Sexually Transmitted Infections: Herpes
Herpes is the general term for the Herpes Simplex Virus, Types 1 and 2. Herpes is characterized by painful blisters that turn into sores on the genitals or the mouth, and is highly contagious. It is transmitted through skin-to-skin contact with an infected person. Unfortunately, the virus does not have a cure, and it can stay in the body indefinitely, but so does chicken pox, and no one makes a huge fuss about being in a sexual relationship with someone who has had chicken pox! Outbreaks do lessen over the course of time, and there is at least one medication that is available (through prescription) to help prevent outbreaks, and there is a vaccine that is being developed in Europe. It is required, by law, that a person who knows he or she is infected with Herpes to tell any potential sexual partners, before the act of sex has occurred.
Although Herpes can be incredibly embarrassing, on the spectrum of STIs, it really isn’t that big of a deal. Recent studies have shown that at least one in six of the population of the United States has a form of Herpes, and in Europe the numbers are even higher. From what I understand, in some European countries, Herpes is viewed much the same way as the common cold. It is an unfortunate affliction, and one should take care to not transmit the virus, but it does not reflect on the moral character or intelligence of the afflicted.
If you think that you may have contracted Herpes from a sexual partner, the best course of action is to make an appointment with your doctor to confirm that infection, and then to contact your previous sexual partners. It is very common for someone to have an infection, and to have no symptoms of the infection. This is actually more true for males than it is for females.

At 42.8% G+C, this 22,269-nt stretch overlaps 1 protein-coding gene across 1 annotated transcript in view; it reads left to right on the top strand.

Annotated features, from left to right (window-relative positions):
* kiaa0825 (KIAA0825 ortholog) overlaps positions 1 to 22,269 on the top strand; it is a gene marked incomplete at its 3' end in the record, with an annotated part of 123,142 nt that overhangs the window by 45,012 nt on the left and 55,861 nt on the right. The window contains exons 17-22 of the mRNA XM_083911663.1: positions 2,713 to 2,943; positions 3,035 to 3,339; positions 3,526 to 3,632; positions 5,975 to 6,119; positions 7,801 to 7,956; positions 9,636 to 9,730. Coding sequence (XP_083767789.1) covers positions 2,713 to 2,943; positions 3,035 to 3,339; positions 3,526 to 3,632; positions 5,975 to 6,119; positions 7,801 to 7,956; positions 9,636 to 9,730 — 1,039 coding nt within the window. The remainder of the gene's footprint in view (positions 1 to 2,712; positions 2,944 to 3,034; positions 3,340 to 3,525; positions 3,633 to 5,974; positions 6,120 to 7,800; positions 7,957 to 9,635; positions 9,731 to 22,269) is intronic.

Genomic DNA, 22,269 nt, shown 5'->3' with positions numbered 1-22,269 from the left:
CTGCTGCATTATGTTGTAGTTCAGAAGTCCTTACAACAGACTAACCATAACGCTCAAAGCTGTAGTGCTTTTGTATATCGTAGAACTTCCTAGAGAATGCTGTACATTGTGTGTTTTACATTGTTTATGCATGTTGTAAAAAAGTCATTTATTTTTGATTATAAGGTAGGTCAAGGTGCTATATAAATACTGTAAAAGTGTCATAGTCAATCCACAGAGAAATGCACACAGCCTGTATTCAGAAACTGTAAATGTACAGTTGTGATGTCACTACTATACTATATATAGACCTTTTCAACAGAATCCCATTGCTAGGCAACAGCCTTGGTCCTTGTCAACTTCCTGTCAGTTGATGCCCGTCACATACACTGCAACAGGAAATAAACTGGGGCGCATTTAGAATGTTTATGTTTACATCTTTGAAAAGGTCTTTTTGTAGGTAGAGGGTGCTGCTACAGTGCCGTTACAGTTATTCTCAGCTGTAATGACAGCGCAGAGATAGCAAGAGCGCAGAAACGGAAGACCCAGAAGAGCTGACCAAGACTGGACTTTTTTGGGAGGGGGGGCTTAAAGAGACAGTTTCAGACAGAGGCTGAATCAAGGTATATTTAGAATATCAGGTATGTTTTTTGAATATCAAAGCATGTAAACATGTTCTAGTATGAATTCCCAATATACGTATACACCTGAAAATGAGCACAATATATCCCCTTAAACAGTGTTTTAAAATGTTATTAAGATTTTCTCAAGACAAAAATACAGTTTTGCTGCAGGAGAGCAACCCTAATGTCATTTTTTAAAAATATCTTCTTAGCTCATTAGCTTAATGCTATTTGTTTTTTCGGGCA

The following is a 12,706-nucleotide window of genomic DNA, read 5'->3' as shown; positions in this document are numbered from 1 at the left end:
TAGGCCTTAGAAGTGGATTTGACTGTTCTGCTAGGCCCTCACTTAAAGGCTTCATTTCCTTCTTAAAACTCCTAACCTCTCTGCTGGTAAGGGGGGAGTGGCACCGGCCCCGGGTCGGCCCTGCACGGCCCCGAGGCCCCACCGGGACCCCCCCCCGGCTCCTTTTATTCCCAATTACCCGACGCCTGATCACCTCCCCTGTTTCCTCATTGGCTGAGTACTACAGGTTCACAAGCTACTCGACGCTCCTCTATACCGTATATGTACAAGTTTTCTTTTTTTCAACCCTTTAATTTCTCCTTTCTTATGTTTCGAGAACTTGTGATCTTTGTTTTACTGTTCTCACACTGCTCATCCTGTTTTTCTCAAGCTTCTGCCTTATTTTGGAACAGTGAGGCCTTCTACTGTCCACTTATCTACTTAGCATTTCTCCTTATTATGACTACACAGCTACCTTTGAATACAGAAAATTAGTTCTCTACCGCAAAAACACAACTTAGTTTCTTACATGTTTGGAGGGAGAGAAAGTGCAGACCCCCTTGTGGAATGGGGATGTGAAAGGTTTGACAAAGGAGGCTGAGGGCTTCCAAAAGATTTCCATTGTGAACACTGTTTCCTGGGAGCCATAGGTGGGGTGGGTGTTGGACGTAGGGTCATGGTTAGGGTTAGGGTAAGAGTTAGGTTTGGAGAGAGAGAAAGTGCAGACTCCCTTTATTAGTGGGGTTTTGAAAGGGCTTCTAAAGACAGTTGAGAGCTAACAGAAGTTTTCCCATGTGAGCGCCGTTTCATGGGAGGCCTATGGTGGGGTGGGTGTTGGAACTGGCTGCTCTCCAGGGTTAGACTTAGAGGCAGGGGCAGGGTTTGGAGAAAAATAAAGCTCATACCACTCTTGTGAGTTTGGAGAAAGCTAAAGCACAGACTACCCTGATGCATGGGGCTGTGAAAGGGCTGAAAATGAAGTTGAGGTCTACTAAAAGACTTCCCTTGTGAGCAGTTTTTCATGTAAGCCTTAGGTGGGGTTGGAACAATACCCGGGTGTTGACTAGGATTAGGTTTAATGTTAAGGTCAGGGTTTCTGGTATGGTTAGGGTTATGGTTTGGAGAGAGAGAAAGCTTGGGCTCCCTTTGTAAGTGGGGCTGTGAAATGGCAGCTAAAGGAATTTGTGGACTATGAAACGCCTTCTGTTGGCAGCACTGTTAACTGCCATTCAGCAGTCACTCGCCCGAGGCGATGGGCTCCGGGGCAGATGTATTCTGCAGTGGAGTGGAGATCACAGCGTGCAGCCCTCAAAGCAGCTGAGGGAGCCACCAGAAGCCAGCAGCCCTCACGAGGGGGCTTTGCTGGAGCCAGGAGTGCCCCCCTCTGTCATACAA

Safer Sex to Prevent Transmission
The best way to prevent the transmission of Herpes between sex partners is to take care to avoid sexual contact during an outbreak, and to use a barrier method (such as a condom or a dental dam) in-between those times. This is not a guaranteed way to prevent transmission, because there is still the possibility of skin-to-skin contact, but it does lessen the risk. A person who has contracted Herpes could be asymptomatically shedding the virus (meaning they could be contagious without any outward signs), but they are not always contagious.
If you are told by a current or potential sexual partner that they have Herpes, don’t freak out. The best reaction to this information is compassion. They have given you information that is potentially embarrassing to them, and it is your duty as a good sex partner to not make them feel bad. Acknowledging the information by saying “thank you for telling me that”, a shrug, and suggesting other types of sexual intimacy that do not involve the exchange of bodily fluids or direct skin-to-skin contact with the infected area is a response that will make your partner feel the less uncomfortable. You should never share this very personal and private information with another person as gossip. That would be incredibly rude and insensitive.
There are other types of sexual intimacy that are less likely to transmit the virus, such as mutual masturbation, and manual stimulation of the other partner. It is best to ensure that if there is an emission of fluids from the infected partner, the other partner is careful to immediately wash any skin that has touched the fluids and to avoid the fluids touching a moist area of the body, such as the eyes, the mouth or the genitals. This will also lessen the risk of transmission.
The Bottom Line
Herpes is very common, and is not necessarily a deal-breaker for sexual contact. The choice is up to you as to whether or not to engage in sexual activity with someone who has said they are infected. If your potential partner is a responsible person, they will respect your decision either way.
Edit: “A person who has contracted Herpes is always slightly contagious, whether or not there is an outbreak that is evident.” is untrue. A person who has contracted Herpes could be asymptomatically shedding the virus, but they are not always contagious. Thanks to D for the correction.